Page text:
Comparison: The Harpy Eagle, with a wingspan and height comparable to the Philippine Eagle, is another giant in the eagle family. Their weights are also in the same range, indicating a similar majestic presence in their respective habitats.

4. White-tailed Eagle (Haliaeetus albicilla)

  • Wingspan: 1.78 to 2.45 meters (5.8 to 8 feet)
  • Weight: 3.1 to 6.9 kilograms (6.8 to 15.2 pounds)
  • Height: 66 to 94 centimeters (26 to 37 inches)

Comparison: The White-tailed Eagle can have a wingspan that rivals or even exceeds that of the Philippine Eagle. However, it generally weighs less and is shorter, indicating a slightly smaller body structure.

5. Bald Eagle (Haliaeetus leucocephalus)

  • Wingspan: 1.8 to 2.3 meters (5.9 to 7.5 feet)
  • Weight: 3 to 6.3 kilograms (6.6 to 13.9 pounds)
  • Height: 70 to 102 centimeters (28 to 40 inches)

Comparison: The Bald Eagle, a symbol of strength and freedom in the United States, has a wingspan and height that can be compared to the Philippine Eagle. However, it is generally lighter in weight, showcasing a slightly leaner physique.

Scientific Classification

The Philippine Eagle, scientifically known as Pithecophaga jefferyi, belongs to the family Accipitridae. This name, which translates to “monkey-eating hawk,” hints at its predatory nature and primary diet.


The Philippine Eagle is endemic to the Philippines, meaning it is found nowhere else on Earth. It primarily resides in the lush rainforests of the islands, particularly in Luzon, Samar, Leyte, and Mindanao. These regions provide the perfect environment for this majestic bird, offering a rich biodiversity that supports its diet and nesting habits. Unfortunately, the eagle’s habitat is under threat due to deforestation and habitat fragmentation, which has led to its status as a critically endangered species.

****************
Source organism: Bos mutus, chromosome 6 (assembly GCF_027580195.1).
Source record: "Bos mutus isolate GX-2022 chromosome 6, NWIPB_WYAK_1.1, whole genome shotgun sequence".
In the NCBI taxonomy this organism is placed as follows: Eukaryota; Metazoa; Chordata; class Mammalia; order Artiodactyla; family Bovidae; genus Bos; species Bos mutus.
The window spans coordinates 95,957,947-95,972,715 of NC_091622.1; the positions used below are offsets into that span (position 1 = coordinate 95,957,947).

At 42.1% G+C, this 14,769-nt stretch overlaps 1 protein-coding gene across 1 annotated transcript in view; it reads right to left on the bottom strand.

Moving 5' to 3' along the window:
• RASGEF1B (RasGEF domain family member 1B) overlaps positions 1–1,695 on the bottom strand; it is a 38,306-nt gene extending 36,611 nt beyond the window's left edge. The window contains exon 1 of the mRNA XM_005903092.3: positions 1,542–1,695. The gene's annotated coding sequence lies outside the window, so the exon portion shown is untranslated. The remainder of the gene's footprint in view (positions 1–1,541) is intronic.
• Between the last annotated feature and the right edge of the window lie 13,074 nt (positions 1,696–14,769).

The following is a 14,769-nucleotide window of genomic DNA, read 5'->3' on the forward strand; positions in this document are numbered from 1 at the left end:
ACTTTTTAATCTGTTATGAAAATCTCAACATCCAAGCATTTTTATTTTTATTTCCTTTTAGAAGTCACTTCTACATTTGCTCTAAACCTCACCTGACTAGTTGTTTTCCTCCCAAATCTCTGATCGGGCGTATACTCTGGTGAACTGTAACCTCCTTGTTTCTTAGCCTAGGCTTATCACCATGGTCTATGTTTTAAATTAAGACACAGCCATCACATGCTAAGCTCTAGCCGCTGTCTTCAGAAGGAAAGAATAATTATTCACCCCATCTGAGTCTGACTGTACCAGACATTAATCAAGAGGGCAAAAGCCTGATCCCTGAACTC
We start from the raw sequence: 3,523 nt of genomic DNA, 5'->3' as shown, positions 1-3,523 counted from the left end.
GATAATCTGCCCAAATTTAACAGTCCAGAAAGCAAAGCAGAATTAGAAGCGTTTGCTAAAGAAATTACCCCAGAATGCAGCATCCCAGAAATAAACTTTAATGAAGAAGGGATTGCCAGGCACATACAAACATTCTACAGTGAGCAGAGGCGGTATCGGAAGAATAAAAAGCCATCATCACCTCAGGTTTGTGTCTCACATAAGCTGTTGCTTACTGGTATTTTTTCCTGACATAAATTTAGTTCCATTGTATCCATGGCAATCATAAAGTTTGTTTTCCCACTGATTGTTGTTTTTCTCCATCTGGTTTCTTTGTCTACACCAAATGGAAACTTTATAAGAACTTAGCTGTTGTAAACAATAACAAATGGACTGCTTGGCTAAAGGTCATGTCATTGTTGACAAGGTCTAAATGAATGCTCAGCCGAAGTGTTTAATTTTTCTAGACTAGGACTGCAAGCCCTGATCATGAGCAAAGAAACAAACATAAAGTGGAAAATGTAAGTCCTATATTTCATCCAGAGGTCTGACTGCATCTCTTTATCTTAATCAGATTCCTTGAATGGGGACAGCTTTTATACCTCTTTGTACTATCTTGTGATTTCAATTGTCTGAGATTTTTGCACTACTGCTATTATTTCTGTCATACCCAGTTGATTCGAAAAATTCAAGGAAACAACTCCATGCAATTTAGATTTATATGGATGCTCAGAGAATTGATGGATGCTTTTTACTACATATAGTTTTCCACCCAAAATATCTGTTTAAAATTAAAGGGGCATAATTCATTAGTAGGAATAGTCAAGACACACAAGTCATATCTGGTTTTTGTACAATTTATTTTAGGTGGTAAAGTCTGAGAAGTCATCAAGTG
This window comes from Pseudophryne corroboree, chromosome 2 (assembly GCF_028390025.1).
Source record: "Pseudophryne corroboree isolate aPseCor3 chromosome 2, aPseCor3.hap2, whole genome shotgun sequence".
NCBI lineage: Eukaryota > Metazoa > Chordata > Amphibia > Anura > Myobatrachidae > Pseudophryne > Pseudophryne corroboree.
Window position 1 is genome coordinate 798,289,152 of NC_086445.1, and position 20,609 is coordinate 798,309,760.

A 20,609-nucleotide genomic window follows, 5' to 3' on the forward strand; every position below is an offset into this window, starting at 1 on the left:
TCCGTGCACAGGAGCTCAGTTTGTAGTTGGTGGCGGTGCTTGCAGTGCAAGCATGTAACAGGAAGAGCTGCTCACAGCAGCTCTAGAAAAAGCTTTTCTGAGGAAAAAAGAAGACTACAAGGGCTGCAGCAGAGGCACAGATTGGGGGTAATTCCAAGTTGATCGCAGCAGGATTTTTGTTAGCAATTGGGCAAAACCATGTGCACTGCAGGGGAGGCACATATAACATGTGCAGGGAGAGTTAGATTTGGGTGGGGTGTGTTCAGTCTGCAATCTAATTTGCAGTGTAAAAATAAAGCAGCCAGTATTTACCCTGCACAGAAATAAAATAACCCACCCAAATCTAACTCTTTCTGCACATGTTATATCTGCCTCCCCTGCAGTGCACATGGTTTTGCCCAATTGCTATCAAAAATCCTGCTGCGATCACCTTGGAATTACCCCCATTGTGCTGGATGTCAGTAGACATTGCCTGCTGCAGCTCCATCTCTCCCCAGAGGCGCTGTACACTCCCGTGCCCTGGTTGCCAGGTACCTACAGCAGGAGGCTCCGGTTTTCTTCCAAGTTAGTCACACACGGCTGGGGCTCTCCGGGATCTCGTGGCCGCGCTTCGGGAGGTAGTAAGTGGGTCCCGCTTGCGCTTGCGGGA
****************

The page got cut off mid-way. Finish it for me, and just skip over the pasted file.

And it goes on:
Diet and Hunting Techniques

The Philippine Eagle, a top predator in its habitat, primarily feeds on medium-sized mammals such as monkeys, flying squirrels, and bats. It is equipped with excellent vision, allowing it to spot potential prey from a great distance. When hunting, it utilizes a “sit-and-wait” technique, perching silently on a tree branch and swooping down swiftly once it spots its prey. Its powerful talons and strong beak enable it to grasp and tear apart its prey with remarkable efficiency.

Reproduction and Lifespan

The breeding season of the Philippine Eagle is quite prolonged, spanning from July to February. These monogamous birds form lifelong bonds with their partners. The female lays a single egg every two years, and both parents take turns incubating it for about 58 to 60 days. After hatching, the young eagle is nurtured and fed by both parents for a considerable period, usually around 17 to 18 months. In terms of lifespan, the Philippine Eagle can live up to 40 to 60 years in the wild, a testament to its resilient nature.

Role in the Ecosystem

As a top predator, the Philippine Eagle plays a vital role in maintaining the balance in its ecosystem. By controlling the population of smaller animals and rodents, it helps to prevent overgrazing and promotes healthy forest regeneration. Its presence is often an indicator of a healthy and thriving ecosystem, as it requires a vast territory with rich biodiversity to survive. Unfortunately, the loss of habitat and hunting pressures are threatening its existence, which in turn impacts the overall health and balance of the ecosystems it inhabits. Conservation efforts are thus crucial to preserve not only the eagle but the intricate web of life in the Philippine rainforests.